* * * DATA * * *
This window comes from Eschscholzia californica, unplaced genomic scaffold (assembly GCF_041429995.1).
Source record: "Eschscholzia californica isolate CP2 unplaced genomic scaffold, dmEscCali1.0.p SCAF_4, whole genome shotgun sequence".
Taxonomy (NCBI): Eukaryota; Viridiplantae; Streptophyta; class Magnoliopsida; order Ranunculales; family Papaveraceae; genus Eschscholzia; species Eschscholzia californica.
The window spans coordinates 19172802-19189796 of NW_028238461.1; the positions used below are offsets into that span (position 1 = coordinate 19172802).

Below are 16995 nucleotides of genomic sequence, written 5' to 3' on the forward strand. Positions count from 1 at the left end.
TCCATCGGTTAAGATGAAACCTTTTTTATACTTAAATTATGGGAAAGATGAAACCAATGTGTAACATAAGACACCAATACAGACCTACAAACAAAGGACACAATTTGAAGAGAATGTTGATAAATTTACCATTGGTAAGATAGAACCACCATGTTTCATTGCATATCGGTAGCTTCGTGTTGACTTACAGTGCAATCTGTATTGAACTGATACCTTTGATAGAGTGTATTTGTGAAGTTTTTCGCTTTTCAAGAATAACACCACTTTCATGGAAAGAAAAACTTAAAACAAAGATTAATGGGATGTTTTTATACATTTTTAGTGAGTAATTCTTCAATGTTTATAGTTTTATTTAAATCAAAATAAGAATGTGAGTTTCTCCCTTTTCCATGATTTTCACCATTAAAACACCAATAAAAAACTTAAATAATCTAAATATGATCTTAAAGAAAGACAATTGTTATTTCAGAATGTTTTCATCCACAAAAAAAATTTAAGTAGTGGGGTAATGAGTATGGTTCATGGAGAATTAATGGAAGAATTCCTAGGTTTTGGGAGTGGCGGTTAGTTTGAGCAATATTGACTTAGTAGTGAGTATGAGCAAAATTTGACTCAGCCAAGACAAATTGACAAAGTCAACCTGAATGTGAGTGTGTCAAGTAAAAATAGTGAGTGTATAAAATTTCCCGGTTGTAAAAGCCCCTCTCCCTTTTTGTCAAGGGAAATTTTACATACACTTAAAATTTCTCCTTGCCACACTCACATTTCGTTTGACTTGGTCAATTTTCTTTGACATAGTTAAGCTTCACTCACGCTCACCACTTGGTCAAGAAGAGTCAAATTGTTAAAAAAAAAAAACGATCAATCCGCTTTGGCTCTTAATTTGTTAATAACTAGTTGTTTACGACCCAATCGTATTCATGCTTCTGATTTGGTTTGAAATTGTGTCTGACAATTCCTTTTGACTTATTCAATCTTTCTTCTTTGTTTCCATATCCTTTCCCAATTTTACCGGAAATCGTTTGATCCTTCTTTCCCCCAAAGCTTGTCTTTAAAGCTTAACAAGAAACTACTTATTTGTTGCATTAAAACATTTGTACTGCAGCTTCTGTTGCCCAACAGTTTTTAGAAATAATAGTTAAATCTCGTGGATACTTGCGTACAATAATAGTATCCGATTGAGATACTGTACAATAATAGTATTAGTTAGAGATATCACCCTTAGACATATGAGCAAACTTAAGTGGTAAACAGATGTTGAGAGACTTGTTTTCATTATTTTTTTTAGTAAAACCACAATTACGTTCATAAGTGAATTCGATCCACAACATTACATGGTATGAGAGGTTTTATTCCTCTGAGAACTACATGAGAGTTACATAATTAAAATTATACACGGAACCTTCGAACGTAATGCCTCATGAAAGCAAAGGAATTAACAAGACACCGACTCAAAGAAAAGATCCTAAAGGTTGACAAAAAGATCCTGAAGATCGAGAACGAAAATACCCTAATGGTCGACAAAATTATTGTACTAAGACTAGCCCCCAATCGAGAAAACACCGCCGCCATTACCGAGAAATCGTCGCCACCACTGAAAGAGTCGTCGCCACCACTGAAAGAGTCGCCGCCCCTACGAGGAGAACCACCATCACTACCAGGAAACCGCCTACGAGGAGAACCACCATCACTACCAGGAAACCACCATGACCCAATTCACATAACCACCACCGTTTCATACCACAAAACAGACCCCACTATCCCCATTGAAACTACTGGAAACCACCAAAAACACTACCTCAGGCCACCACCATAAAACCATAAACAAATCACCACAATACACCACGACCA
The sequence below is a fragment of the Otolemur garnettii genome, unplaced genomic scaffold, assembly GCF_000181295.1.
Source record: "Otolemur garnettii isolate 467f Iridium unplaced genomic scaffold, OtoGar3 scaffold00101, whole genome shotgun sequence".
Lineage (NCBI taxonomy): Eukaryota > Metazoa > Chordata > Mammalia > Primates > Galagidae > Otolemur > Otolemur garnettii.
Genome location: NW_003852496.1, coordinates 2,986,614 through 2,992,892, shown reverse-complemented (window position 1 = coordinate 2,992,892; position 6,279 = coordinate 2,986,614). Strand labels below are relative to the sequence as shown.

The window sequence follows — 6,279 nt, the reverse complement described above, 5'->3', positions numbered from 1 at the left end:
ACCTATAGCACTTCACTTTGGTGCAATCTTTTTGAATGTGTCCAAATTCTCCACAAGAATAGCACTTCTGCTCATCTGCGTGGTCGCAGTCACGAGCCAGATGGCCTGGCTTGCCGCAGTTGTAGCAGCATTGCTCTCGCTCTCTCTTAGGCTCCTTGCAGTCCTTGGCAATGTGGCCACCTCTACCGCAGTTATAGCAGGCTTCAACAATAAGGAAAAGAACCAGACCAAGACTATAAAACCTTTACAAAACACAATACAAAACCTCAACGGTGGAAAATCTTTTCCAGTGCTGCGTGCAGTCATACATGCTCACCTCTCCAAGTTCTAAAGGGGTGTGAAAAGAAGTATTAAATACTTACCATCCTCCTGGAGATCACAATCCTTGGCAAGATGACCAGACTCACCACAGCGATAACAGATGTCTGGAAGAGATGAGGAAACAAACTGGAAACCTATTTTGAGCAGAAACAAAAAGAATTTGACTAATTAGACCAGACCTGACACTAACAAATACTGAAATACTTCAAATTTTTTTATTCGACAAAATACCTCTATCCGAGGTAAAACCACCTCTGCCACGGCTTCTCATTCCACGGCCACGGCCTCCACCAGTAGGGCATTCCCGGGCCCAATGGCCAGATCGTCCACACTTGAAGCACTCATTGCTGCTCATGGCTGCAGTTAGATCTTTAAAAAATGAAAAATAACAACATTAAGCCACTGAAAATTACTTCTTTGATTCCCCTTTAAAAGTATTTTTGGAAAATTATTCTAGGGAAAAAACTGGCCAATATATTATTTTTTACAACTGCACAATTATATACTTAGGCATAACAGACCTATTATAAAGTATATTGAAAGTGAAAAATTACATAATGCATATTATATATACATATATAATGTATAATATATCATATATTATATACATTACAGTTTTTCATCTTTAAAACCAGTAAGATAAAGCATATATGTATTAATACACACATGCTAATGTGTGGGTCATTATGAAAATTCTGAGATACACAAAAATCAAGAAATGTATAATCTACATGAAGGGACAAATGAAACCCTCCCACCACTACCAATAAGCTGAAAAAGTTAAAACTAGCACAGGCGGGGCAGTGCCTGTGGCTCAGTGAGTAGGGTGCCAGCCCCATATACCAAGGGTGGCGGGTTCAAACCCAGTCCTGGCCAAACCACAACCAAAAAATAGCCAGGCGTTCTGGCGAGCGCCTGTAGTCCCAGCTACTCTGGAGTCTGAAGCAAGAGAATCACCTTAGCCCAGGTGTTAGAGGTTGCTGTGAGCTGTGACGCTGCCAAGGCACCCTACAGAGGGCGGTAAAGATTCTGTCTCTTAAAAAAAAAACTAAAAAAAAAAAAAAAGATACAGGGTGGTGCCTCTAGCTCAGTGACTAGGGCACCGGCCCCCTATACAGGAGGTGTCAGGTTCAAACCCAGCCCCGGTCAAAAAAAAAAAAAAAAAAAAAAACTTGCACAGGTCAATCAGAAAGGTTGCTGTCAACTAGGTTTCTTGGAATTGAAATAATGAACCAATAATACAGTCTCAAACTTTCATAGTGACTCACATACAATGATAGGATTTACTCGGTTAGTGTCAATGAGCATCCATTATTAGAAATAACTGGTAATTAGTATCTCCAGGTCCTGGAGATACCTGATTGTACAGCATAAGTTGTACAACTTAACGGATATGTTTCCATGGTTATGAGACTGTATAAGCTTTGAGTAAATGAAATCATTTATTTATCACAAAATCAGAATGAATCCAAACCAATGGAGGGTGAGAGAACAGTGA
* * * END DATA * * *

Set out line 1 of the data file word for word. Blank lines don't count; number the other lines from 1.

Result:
This window comes from Eschscholzia californica, unplaced genomic scaffold (assembly GCF_041429995.1).